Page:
A ''don't care'' non-deterministic choice is an arbitrary choice of one among multiple possible continuations for a computation, all of which return the same result. A ''don't know'' non-deterministic choice is one choice among multiple possible continuations, which do not necessarily return the same result. For completeness in a tableau calculus, it is sufficient to assume that all choices are ''don't know'' non-deterministic. However, a deterministic algorithm based on this assumption will be extremely inefficient since it has to consider all possible continuations for all choices. Thus it is imperative to remove as many forms of non-determinism as possible. Traditionally, logicians focus on the existence of a derivation tree rather than on how it is found. Conversely, automated reasoners focus on designing algorithms to search for a derivation tree as efficiently as possible. From a theoretical perspective, it is therefore not important to specify the order in which rules are applied or how the proof tree is explored. Practically, however, specifying a particular rule order can dramatically speed up the search and construction of a proof tree. Moreover, since different rule orders can produce different derivation trees, an efficient decision procedure should always try to build the smallest derivation tree. In general, we can identify three forms of non-determinism associated with three fundamental aspects of a generic decision procedure: *Node-choice: the algorithm chooses which leaf becomes the current node; *Rule-choice: the algorithm chooses which rule to apply to the current node; *Instance-choice: the algorithm chooses which formula to make the principal formula for the chosen rule and the chosen current node. That is, it determines the order in which to explore the different instantiations (partitions) of the current node created by the chosen rule. ==Node-choice== The first source of non-determinism is which (leaf) node to select as the current node and is usually handled by a visit algorithm that selects this node out of possibly many in the current tree. For exposition, we use a depth first visit function that deterministically selects the left most node, but our algorithm allows any visit strategy to be used to explore the search space (ie. breadth-first). ==Rule-choice== The second source of non-determinism in tableau methods arises from the lack of guidance when applying logical rules. If a node contains many different formulae, then many rules may be applicable to that node. How to choose? For example, in classical propositional logic, where all rules are invertible, the order in which rules are applied is not important. However specifying a strategy that applies all linear rules and the axiom first, and then all branching rules, can potentially shorten the proof tree. The problem is however different in basic modal logic, where not all sequences of rule applications ensure a solution since the (K)-rule is not invertible. The problem is even more complicated in tableau-sequent calculi with more than one non-invertible rule: for example intuitionistic logic. In this situation, at any given choice point, after all invertible rules are applied, we are forced to guess which non-invertible rule to apply, and eventually to undo this decision if it does not lead to the construction of an acceptable proof tree. Consequently, if the proof tree obtained from the application of the first rule of a sequence of non-invertible rules does not respect a logic-specific condition, the entire proof tree generated from that rule application must be discarded. To recover from this wrong choice, the proof must be re-started using the next non-invertible rule available in the sequence. Thus, for efficiency, tableau rules must be coupled with a ''strategy'' to control the order in which rules are applied. ==Instance-choice== The third form of non-determinism is the aforementioned choice of one rule instance (partition) of the current node from potentially many rule instances (partitions) of the current node. Then, this nondeterminism can be resolved by using optimisation techniques based on logic-specific considerations used to reduce the size of the search space. For example, if the chosen rule is an Or-rule, heuristics such as MOMS (Maximum number of Occurrences in disjunctions of Minimum Size) or iMOMS (inverted MOMS) order the disjunctions (formulae) in the node to always choose the less/more constrained disjunct, which, in principle, should lead to an earlier clash.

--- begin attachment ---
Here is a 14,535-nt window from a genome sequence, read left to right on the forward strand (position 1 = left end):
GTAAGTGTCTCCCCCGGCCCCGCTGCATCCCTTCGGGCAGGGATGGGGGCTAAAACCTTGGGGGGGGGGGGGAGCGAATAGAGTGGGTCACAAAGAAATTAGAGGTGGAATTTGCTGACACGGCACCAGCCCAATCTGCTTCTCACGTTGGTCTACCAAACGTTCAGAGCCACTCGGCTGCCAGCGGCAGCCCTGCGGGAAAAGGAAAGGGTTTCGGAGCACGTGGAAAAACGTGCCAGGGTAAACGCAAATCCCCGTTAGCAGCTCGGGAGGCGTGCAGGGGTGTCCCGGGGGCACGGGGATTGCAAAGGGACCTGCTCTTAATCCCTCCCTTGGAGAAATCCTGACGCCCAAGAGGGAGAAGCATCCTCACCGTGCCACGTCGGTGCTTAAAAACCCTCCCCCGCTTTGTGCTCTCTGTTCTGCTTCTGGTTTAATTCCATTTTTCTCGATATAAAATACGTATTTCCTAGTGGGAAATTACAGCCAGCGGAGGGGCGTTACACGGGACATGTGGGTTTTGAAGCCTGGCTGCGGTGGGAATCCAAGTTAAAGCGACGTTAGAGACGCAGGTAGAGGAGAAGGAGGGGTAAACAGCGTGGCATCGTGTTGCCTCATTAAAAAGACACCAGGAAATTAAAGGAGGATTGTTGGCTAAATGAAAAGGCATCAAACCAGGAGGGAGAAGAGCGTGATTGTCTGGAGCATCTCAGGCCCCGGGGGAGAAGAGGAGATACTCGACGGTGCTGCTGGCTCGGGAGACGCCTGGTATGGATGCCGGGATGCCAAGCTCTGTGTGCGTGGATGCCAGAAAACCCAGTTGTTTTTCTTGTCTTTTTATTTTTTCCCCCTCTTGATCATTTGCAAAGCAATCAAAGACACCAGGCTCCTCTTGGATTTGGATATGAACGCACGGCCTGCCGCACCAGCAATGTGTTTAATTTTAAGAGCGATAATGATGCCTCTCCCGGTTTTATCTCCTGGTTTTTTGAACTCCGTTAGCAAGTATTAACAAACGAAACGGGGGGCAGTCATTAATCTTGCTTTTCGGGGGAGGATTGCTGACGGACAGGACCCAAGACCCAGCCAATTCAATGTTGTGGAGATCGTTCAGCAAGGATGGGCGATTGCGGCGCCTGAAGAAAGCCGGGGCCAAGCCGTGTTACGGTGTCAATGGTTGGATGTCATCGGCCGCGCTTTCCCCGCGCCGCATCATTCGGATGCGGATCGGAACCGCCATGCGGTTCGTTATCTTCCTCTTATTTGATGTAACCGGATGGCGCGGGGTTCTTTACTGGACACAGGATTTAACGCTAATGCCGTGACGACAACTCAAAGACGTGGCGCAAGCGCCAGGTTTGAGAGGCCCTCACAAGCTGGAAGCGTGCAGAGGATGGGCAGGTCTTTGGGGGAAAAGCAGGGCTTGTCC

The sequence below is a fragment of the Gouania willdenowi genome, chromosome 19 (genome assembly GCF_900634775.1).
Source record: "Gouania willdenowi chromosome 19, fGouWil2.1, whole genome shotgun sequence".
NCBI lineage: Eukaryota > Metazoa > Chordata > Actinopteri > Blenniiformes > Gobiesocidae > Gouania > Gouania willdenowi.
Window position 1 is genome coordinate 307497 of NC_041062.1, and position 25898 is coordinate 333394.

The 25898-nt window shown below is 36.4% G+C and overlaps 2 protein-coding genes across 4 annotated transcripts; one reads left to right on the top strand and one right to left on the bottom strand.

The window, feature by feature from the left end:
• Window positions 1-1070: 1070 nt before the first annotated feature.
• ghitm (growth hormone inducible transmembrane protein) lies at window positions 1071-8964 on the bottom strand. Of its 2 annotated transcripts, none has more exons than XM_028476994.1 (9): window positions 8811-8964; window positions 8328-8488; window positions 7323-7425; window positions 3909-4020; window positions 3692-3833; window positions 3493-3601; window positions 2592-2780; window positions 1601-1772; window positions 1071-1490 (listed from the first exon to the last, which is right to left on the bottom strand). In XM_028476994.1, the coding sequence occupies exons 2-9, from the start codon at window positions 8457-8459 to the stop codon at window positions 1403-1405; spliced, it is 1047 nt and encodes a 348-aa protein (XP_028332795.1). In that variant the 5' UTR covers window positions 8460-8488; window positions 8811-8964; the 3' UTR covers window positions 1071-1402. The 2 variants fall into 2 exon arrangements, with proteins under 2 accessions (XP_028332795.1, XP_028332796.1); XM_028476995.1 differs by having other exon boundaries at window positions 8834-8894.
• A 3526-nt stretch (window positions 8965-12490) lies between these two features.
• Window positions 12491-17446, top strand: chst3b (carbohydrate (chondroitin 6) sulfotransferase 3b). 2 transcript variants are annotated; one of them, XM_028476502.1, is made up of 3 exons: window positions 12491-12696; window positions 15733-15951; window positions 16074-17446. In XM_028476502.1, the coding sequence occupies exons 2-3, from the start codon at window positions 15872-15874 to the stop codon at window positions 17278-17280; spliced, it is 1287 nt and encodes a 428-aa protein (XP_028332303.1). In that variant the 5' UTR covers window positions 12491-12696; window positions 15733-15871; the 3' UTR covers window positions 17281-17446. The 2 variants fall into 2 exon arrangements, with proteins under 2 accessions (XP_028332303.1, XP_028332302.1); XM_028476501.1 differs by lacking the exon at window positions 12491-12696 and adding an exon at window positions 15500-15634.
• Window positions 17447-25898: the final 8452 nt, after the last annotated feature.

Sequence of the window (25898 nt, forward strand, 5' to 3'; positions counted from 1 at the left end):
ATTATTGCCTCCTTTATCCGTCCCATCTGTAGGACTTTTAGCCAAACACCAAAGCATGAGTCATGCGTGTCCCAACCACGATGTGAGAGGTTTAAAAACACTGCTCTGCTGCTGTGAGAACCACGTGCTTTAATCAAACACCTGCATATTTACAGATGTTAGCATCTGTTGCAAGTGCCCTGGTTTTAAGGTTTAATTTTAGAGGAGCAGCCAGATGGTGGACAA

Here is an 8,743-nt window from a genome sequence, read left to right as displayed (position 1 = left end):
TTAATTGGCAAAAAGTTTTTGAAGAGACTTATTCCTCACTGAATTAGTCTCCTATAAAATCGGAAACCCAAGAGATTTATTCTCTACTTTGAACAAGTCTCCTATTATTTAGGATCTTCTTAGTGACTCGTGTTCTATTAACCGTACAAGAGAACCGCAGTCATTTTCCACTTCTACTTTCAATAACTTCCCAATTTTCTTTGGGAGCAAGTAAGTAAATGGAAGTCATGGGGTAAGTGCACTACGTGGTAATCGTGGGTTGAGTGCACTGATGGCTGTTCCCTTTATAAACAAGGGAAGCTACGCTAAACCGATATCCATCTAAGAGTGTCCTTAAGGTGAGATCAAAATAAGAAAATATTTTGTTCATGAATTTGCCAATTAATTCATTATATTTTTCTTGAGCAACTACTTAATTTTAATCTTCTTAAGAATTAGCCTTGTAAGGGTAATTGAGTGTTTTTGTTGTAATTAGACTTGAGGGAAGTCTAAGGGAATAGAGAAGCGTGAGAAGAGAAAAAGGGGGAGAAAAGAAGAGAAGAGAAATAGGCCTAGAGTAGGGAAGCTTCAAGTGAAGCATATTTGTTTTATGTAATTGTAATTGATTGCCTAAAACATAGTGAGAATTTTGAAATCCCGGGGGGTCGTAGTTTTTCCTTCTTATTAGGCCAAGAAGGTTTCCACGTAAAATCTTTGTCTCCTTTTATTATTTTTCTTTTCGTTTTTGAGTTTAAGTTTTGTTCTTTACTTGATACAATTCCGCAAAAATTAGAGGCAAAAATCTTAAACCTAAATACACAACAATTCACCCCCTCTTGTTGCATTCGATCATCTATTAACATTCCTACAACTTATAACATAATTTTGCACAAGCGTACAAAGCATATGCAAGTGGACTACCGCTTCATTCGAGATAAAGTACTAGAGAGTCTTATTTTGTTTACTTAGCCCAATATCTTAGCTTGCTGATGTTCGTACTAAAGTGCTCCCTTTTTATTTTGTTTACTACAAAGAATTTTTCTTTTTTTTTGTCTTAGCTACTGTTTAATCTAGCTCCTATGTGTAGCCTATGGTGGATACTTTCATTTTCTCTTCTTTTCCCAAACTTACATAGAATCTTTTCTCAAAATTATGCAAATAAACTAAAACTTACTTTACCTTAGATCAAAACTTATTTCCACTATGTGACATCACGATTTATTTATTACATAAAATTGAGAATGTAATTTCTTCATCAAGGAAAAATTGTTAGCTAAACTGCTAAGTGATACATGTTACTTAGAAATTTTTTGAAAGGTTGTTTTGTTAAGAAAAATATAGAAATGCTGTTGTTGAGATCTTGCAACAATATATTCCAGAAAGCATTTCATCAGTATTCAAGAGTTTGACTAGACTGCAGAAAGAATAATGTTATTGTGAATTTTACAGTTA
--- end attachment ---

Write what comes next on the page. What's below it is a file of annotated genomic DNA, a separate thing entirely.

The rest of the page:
The underlying engine contains a backtracking procedure which is turned on as soon as a closed node is found and as soon as no rule is applicable to a node. Each of the three forms of non-determinism give rise to And-branching. That is: - choosing different current nodes will give rise to different tableaux; - choosing different rules to apply to the current node will give rise to different tableaux; - choosing different principal formulae for the chosen rule and the chosen node will give rise to different tableaux. But we need only one of these tableaux to close. Thus we have the following backtracking principle: backtrack over all choice points until we find a tableau such that each And-node has at least one closed child and each Or-node has all children closed. At any stage, if the backtracking algorithm finds a closed tableau, then it stop backtracking and simply returns closed. Conversely, as long as it fails to find a closed tableau, it continues to backtrack over all choice points. Thus, on the way down, strategies tell us how to construct the current tableau and how to leave And- and Or- choice points in creating the tableau. During backtracking, some of these choice-points are activated, as long as we have not found a closed tableau.